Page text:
Club Med has scheduled start-up cruise operations with its new 450-passenger sailing cruise ship, Club Med I, February 4, 1990, from Pointe-a Pitre, Guadeloupe.
The $100 million vessel will be sailing in the Caribbean during the winter seasons, homeporting in Guadeloupe, and calling at Antigua, St. Maarten, Virgin Gorda, San Juan, St. Thomas, and St. Barts.
According to Executive Vice President of Marketing, Bob Schu, the ship will not be a "floating Club Med," but instead a cruise product separate and distinguished from the company's traditional vacation product and "quite plush, comparable to quality cruise ships."
The Club Med I will be marketed in the U.S. and a comprehensive marketing plan was in its final approval stage as CIN went to press. Schu said that a brochure will be released within the next couple of weeks, before the company embarks on travel agency presentations. Crew and staff will speak English and French.
Schu also said that Club Med is negotiating to improve airlift from the U.S. to Guadeloupe, but would not comment further.
The Club Med I, which will be a 610-foot, five-masted sailing ship, is presently under construction at Societe Nouvelle des Ateliers et Chantiers du Havre in Le Havre. "She is the dream of Jean-Marc Poylo, owner of Maritime Services and Transports, and Gilbert Trigano, Chairman of the Board and Chief Executive Officer of Club Med," said a spokesperson for Club Med in New York.
The vessel will have seven decks, featuring Burmese teak, and will carry 442 passengers and a staff of 67 "Gentle Organizers" and 80 service personnel four casino personnel and a maritime crew of 29.
There will be 201 staterooms, measuring approximately 188 square feet, and two suites of 321 square feet each. The staterooms will feature private baths, television, radio, video and stereo equipment, telephone and refrigerator.
The ship will have two restaurants, each with individual decor; three cocktail lounges; two swimming pools; boutiques; fitness and health center; meeting room; beauty salon; and a casino.
Equipment for watersports will be carried aboard and a stern platform will provide access to the water.
Schu projected that passengers would be in the 25 to 45 age group and have annual incomes of $50,000 and more.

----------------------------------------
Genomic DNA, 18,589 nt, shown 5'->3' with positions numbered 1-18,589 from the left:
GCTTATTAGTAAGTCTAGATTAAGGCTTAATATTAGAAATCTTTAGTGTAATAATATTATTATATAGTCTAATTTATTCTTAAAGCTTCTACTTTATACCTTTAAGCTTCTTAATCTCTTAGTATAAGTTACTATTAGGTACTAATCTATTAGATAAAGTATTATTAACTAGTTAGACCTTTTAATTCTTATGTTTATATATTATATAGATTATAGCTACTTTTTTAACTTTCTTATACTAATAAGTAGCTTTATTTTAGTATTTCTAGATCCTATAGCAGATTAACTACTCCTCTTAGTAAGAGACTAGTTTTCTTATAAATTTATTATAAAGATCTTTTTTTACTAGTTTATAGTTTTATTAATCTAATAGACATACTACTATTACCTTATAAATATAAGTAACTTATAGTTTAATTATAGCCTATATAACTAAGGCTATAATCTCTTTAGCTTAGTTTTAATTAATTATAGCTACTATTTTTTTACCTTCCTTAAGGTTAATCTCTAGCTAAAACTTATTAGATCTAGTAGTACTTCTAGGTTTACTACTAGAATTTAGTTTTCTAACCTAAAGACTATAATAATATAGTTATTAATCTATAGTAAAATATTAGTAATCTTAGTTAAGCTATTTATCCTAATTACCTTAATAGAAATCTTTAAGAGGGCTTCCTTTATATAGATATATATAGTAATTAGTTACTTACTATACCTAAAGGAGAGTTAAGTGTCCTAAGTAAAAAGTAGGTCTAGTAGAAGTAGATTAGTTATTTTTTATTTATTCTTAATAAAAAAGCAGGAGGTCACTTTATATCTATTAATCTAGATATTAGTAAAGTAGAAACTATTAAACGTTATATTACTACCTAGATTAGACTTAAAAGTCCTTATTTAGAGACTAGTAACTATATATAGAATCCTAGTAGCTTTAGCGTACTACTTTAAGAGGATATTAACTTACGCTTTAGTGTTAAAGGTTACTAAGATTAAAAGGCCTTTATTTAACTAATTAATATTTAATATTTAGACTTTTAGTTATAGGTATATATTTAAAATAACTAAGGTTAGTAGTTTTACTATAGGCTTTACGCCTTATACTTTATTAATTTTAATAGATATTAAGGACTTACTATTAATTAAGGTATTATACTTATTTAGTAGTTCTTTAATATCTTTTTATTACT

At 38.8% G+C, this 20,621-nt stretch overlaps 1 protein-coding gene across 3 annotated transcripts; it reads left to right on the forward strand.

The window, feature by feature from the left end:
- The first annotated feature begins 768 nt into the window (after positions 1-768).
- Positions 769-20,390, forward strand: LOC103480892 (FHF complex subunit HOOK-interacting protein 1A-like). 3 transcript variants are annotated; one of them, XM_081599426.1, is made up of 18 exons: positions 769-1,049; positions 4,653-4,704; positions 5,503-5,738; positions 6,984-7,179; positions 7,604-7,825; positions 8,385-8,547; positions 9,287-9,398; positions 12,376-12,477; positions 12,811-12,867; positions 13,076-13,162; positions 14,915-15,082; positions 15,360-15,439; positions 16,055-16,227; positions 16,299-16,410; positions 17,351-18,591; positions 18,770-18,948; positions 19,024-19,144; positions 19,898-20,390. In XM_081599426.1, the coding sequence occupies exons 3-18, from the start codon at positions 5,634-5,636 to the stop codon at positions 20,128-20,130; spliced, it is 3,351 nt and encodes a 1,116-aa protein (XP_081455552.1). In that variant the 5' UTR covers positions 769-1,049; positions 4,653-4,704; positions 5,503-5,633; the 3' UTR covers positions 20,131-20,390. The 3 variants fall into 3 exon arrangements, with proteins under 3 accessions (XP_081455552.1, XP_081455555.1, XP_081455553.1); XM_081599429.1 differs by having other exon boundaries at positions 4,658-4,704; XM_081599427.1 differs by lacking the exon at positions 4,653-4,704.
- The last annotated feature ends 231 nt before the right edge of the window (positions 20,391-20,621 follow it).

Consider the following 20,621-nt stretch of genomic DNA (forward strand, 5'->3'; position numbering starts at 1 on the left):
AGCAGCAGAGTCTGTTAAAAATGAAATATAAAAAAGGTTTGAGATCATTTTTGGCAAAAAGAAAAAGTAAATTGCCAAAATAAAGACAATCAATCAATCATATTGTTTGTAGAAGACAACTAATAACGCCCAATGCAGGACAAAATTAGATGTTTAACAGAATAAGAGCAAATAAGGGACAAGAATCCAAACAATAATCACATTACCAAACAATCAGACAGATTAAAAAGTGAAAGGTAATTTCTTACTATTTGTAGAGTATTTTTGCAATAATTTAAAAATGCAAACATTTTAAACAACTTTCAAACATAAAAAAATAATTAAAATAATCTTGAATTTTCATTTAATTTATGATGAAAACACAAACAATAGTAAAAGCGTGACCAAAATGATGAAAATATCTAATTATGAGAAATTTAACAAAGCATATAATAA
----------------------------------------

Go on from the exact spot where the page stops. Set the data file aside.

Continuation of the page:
Marine and Transports will handle the marine operations of the vessel while Club Med will be responsible for hotel operations and marketing and sales.
A prepared statement boasted that the ship will be propelled by electric engines to avoid noise and vibration in addition to diesel generators for electricity.
Computer controlled sails promise that even in the roughest seas, the Club Med I will only heel two degrees and be able to cruise at a speed of 13.5 knots.
The ship's promised introduction has been delayed at least twice and the latest previous announcement was that the Club Med I would set sail by January. Industry sources were also surprised that Club Med had not yet begun to market the ship. A spokesperson was quoted in the travel trade press last February as saying that promotional things would kick off that month, without elaborating, but nothing seemed to happen.
Sources also said that announcements made in the United States indicate that the executives working with the ship were unfamiliar with the cruise market.
In contrast to other recent start-up ventures, Club Med has not yet raided other cruise lines' executive staffs or regional sales staffs.
Cruise rates have been set ranging from $1,150 to $2,450 for seven days. Air is additional. Club Med, however, was unable to provide a date for when it would be able to accept bookings.
Club Med I is a joint venture between Service and Transports, a French shipping company, and Club Med. So far the partnership has committed to one ship and has not indicated whether they will build any more.